Pontiac Grand Am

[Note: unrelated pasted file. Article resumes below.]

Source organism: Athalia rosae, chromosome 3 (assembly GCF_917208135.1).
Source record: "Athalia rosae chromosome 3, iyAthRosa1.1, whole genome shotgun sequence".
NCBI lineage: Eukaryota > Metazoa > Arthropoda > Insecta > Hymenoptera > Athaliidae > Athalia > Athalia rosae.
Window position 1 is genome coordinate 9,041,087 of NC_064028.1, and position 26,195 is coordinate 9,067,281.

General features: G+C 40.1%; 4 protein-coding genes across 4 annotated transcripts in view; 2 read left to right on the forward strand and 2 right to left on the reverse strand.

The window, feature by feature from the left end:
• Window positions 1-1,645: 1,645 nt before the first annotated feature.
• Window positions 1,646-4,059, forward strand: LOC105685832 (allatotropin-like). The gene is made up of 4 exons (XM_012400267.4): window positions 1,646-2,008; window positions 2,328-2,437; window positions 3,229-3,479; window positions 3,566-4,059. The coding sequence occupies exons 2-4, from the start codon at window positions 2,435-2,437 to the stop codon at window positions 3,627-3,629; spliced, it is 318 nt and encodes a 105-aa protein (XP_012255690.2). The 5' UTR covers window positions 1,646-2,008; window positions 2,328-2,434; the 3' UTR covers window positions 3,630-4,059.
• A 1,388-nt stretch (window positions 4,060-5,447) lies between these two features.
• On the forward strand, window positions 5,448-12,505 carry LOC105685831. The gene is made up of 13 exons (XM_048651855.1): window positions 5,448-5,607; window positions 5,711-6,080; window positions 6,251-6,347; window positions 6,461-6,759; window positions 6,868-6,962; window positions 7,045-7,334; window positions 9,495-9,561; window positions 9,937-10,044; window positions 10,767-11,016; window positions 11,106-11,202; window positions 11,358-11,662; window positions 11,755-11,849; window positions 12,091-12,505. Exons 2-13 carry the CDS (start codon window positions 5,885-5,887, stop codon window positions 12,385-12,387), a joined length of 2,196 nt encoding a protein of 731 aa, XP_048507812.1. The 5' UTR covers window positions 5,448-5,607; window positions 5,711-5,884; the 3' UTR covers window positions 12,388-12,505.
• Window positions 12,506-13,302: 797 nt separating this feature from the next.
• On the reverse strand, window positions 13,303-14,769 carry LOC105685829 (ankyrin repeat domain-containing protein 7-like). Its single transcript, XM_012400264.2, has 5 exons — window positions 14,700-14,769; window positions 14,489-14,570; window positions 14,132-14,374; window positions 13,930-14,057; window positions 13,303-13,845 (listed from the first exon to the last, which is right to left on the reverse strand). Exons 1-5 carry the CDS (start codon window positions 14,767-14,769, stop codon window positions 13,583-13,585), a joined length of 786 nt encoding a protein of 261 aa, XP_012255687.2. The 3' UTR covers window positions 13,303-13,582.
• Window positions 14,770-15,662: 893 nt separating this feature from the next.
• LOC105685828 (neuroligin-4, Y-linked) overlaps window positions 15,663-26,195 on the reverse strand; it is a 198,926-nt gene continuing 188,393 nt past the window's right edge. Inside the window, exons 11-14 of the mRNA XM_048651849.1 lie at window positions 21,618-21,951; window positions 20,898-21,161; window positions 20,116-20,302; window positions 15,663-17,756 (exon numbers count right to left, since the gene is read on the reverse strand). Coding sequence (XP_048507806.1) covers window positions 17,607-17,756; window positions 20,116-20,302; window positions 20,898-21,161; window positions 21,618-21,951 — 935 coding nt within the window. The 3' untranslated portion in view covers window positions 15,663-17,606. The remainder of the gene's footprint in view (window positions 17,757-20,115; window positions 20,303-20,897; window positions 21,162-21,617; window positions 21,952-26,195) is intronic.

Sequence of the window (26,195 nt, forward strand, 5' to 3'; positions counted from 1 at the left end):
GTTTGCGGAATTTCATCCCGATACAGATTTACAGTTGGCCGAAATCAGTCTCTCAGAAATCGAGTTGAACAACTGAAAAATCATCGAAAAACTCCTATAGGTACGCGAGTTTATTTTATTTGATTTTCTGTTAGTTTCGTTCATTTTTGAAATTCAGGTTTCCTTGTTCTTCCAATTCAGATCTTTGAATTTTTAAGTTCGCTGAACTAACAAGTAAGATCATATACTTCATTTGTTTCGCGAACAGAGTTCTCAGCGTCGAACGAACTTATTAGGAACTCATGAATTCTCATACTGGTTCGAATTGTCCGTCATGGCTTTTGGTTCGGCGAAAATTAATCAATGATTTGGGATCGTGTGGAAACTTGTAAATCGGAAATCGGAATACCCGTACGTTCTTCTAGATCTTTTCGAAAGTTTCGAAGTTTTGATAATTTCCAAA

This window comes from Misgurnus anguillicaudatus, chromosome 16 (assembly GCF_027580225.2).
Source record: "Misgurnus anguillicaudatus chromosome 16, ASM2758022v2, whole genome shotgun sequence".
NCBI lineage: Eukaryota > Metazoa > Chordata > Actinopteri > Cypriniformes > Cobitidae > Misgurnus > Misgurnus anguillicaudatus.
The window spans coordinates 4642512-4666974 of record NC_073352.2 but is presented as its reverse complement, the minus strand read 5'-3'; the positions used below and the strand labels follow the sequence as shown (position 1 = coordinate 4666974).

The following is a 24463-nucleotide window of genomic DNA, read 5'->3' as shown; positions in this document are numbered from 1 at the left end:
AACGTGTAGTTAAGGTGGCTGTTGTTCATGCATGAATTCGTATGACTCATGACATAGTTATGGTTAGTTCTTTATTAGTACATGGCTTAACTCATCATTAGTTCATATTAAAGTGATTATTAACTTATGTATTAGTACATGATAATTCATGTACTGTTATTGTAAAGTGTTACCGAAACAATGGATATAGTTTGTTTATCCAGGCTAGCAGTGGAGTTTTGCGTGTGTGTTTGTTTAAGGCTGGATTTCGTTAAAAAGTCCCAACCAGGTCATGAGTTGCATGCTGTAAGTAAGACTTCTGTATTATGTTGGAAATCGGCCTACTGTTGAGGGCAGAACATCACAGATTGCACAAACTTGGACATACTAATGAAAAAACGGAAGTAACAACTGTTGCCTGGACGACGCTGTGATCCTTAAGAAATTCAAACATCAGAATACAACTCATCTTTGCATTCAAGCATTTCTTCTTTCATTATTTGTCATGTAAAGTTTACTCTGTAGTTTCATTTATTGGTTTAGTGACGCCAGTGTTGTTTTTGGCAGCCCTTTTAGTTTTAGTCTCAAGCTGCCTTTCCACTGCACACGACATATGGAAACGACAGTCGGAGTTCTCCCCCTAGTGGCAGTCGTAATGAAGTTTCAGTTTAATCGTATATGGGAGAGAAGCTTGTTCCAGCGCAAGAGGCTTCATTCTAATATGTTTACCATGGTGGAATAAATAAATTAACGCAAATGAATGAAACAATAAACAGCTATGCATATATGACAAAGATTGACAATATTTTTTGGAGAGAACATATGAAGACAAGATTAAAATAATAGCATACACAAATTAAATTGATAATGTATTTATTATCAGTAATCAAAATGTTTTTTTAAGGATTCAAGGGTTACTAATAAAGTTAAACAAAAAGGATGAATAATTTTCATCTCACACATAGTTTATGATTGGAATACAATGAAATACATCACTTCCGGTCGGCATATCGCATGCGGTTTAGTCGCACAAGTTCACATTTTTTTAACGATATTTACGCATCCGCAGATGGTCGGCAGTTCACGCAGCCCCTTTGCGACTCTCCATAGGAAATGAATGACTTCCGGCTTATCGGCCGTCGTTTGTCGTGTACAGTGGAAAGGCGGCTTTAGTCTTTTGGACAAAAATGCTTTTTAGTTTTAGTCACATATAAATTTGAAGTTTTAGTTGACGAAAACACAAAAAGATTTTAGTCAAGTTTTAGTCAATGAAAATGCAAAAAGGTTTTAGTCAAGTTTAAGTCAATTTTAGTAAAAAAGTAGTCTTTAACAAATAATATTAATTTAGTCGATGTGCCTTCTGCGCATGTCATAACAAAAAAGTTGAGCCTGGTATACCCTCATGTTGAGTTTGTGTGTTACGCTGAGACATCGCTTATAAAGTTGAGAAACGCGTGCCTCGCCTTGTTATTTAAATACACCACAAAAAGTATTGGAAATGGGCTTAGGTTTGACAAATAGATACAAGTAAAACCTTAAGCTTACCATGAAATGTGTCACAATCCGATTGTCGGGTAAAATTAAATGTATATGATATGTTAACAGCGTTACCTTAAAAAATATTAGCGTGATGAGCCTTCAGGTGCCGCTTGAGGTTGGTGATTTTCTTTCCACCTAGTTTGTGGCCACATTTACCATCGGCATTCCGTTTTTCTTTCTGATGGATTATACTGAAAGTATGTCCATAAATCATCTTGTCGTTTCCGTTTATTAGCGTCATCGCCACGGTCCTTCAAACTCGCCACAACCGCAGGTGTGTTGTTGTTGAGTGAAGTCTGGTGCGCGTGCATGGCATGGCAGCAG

The Pontiac Grand Am was a popular compact car, entering the market in its fifth generation in 1999. It was identical to the Oldsmobile Alero and the very first 1999 Grand Am was reported to have rolled off the assembly line on June 15, 1998. However, the car was already being spotted in lots in late May 1998. The engines included a standard DOHC 2.4 L I4 and an optional 3.4 L V6. In 2002, the standard engine was swapped for a 2.2 L Ecotec I4. Dual front airbags and anti-lock brakes were standard and traction control (ETS) was optional. The Grand Am was available in five variants, SE, SE1, SE2, GT, and GT1. Each had added features such as alloy wheels or a more powerful engine. When Pontiac dropped the Sunfire sedan in 2003, the Grand Am was the only compact sedan left in Pontiac's lineup. It continued to be successful until the last Grand Am sedan rolled off the assembly line on December 10, 2004. The coupé model was dropped at the end of 2006, and replaced by the Pontiac G6 which is based on the GM Epsilon platform. The Grand Am was Pontiac's best-selling car before being replaced, and continued to be sold in fleet sales. May 6, 2005 was the last time a Grand Am was produced as GM had closed the Lansing, Michigan assembly plant.
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